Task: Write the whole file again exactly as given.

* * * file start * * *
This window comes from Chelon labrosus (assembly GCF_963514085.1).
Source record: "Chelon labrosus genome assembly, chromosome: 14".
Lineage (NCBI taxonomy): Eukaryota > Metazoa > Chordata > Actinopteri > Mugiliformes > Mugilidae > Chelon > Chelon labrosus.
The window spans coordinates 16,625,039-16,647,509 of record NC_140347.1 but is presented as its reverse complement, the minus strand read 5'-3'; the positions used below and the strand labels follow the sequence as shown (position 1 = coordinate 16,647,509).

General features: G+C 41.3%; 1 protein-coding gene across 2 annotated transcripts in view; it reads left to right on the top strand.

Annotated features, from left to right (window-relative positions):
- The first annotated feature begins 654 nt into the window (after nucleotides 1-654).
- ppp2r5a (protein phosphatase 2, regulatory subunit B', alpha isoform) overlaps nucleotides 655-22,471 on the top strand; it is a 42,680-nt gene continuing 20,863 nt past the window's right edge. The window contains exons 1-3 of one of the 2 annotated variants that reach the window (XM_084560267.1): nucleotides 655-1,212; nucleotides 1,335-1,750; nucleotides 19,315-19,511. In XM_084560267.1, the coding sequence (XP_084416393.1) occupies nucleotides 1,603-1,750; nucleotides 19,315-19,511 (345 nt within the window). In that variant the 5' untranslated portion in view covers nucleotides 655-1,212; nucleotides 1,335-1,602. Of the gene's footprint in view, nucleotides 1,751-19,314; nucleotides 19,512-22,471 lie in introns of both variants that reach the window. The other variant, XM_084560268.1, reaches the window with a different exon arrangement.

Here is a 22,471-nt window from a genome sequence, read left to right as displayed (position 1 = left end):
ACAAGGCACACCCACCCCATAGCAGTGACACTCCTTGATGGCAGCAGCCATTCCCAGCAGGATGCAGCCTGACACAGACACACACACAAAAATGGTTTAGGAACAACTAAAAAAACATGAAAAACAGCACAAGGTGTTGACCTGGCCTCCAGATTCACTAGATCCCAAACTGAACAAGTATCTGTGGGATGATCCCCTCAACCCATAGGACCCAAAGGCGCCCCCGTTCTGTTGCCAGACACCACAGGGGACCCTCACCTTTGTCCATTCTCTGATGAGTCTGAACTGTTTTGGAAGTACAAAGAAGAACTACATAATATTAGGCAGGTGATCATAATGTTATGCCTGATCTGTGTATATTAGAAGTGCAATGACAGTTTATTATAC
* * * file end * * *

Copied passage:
This window comes from Chelon labrosus (assembly GCF_963514085.1).
Source record: "Chelon labrosus genome assembly, chromosome: 14".
Lineage (NCBI taxonomy): Eukaryota > Metazoa > Chordata > Actinopteri > Mugiliformes > Mugilidae > Chelon > Chelon labrosus.
The window spans coordinates 16,625,039-16,647,509 of record NC_140347.1 but is presented as its reverse complement, the minus strand read 5'-3'; the positions used below and the strand labels follow the sequence as shown (position 1 = coordinate 16,647,509).

General features: G+C 41.3%; 1 protein-coding gene across 2 annotated transcripts in view; it reads left to right on the top strand.

Annotated features, from left to right (window-relative positions):
- The first annotated feature begins 654 nt into the window (after nucleotides 1-654).
- ppp2r5a (protein phosphatase 2, regulatory subunit B', alpha isoform) overlaps nucleotides 655-22,471 on the top strand; it is a 42,680-nt gene continuing 20,863 nt past the window's right edge. The window contains exons 1-3 of one of the 2 annotated variants that reach the window (XM_084560267.1): nucleotides 655-1,212; nucleotides 1,335-1,750; nucleotides 19,315-19,511. In XM_084560267.1, the coding sequence (XP_084416393.1) occupies nucleotides 1,603-1,750; nucleotides 19,315-19,511 (345 nt within the window). In that variant the 5' untranslated portion in view covers nucleotides 655-1,212; nucleotides 1,335-1,602. Of the gene's footprint in view, nucleotides 1,751-19,314; nucleotides 19,512-22,471 lie in introns of both variants that reach the window. The other variant, XM_084560268.1, reaches the window with a different exon arrangement.

Here is a 22,471-nt window from a genome sequence, read left to right as displayed (position 1 = left end):
ACAAGGCACACCCACCCCATAGCAGTGACACTCCTTGATGGCAGCAGCCATTCCCAGCAGGATGCAGCCTGACACAGACACACACACAAAAATGGTTTAGGAACAACTAAAAAAACATGAAAAACAGCACAAGGTGTTGACCTGGCCTCCAGATTCACTAGATCCCAAACTGAACAAGTATCTGTGGGATGATCCCCTCAACCCATAGGACCCAAAGGCGCCCCCGTTCTGTTGCCAGACACCACAGGGGACCCTCACCTTTGTCCATTCTCTGATGAGTCTGAACTGTTTTGGAAGTACAAAGAAGAACTACATAATATTAGGCAGGTGATCATAATGTTATGCCTGATCTGTGTATATTAGAAGTGCAATGACAGTTTATTATAC